Vitamin D is finally starting to get the attention it deserves. Vitamin D is essential for your health and has the ability to protect you from a wide range of diseases. The H1N1 virus has even been said to be just another name for vitamin D deficiency.
Not enough vitamin D
An estimated 85% of the general population is deficient in vitamin D. Insufficient vitamin D is known to cause:
• Restless sleep and fatigue
• Joint and muscle pain
• Poor concentration and memory
• Uncontrolled weight gain and obesity
• Depression, including SAD (Seasonal Effective Disorder)
• Heart disease
• Chronic pain and fibromyalgia
• Parkinson’s disease
• Alzheimer disease
How does D work?
Vitamin D is not really a vitamin. While vitamins come from dietary sources, vitamin D is made by the body. Previtamin D is produced in the liver and, with a reaction to ultraviolet sunlight and heat, forms D3 in the skin. The liver and kidneys then synthesize D3 into a potent hormonal group that includes estrogen, testosterone, cortisol, and progesterone.
Exposure to sunlight is essential for synthesizing vitamin D. This is why winter is cold and flu season. It is not because the weather is colder, but rather that we do not have the same exposure to the sun.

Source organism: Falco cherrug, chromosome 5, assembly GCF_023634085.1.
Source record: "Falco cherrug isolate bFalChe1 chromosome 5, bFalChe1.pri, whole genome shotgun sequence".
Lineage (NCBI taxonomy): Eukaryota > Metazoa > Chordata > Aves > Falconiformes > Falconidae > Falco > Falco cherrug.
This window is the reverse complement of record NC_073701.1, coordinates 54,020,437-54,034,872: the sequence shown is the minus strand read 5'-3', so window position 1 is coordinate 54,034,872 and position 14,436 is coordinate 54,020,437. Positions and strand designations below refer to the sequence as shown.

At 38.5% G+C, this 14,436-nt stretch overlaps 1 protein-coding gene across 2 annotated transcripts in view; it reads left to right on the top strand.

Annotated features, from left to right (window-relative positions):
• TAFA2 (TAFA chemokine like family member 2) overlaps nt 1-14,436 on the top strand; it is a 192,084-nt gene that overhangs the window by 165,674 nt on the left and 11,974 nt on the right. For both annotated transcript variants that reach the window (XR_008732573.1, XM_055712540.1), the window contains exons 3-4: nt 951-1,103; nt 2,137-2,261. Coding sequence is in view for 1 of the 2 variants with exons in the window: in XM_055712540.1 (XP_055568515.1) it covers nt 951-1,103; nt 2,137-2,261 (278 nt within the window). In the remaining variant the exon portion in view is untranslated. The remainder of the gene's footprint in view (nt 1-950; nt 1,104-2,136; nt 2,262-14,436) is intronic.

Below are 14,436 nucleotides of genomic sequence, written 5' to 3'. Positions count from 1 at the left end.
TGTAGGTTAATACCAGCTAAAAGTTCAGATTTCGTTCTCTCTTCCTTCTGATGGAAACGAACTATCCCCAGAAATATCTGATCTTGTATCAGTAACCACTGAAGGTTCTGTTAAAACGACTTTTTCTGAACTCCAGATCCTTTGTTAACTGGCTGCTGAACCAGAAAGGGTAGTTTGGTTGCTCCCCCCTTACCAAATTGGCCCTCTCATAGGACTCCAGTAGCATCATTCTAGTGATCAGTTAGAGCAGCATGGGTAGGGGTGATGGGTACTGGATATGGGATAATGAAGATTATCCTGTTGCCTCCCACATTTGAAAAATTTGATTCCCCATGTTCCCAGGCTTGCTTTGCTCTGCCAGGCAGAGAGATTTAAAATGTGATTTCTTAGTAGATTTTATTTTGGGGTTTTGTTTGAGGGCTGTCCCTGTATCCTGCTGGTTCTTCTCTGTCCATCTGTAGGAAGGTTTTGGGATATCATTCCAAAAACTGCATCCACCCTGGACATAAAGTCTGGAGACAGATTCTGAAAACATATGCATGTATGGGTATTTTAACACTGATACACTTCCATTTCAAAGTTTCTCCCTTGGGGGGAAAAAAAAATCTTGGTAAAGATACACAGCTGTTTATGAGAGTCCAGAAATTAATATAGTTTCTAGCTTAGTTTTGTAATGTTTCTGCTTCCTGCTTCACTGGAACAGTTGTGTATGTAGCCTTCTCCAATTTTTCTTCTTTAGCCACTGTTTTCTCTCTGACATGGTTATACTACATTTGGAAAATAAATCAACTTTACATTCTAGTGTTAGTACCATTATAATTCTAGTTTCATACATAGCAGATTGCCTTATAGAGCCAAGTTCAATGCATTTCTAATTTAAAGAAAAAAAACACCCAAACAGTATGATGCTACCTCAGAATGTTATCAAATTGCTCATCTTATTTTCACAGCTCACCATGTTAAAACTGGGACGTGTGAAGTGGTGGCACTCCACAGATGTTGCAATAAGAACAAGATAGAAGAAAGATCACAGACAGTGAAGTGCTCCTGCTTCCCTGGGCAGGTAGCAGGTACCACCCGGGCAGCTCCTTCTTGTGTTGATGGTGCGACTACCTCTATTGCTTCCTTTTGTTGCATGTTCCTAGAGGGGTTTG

Oily fish is by far the most common high-D food – consider salmon, mackerel, herring, trout, fresh tuna, halibut, mackerel, sardines, and anchovies. And do you remember the stories of our parents and grandparents who drank a tablespoon of cod liver oil every day? I guess they were onto something. Consider adding pure cod liver oil to your diet (some of the refined versions of cod liver oil have vitamin D removed, so as always, be careful to read the label). Dried shitake mushrooms and egg yolks are also high-quality food sources.
While increasing your vitamin D level is best achieved through diet, you can also take an oral supplement, but be sure to get vitamin D3 (also called cholecalciferol). Keep in mind that, if you are supplementing, it is important to have your D level checked periodically. A dose of 2000-6000 IU of D3 should be adequate to keep your level in an ideal range (between 50 and 70 mg / ml.)
Some more facts
Vitamin A, which is a fat-soluble vitamin, is often combined with vitamin D. Therefore, if you are taking supplements, avoid combinations A and D as they could lead to excessive vitamin A toxicity. People Those who frequent tanning salons will generally have adequate levels of vitamin D. And know that even with excessive sun exposure, your body has a way of inactivating the excess vitamin D that forms on the skin.
The most important thing is to make sure that you are not deficient in this important substance that promotes health and is resistant to disease. If you can, adjust your diet (there are many foods that contain vitamin D) or supplement if necessary. For more information, I highly recommend Dr. James Dowd’s book. The vitamin D cure.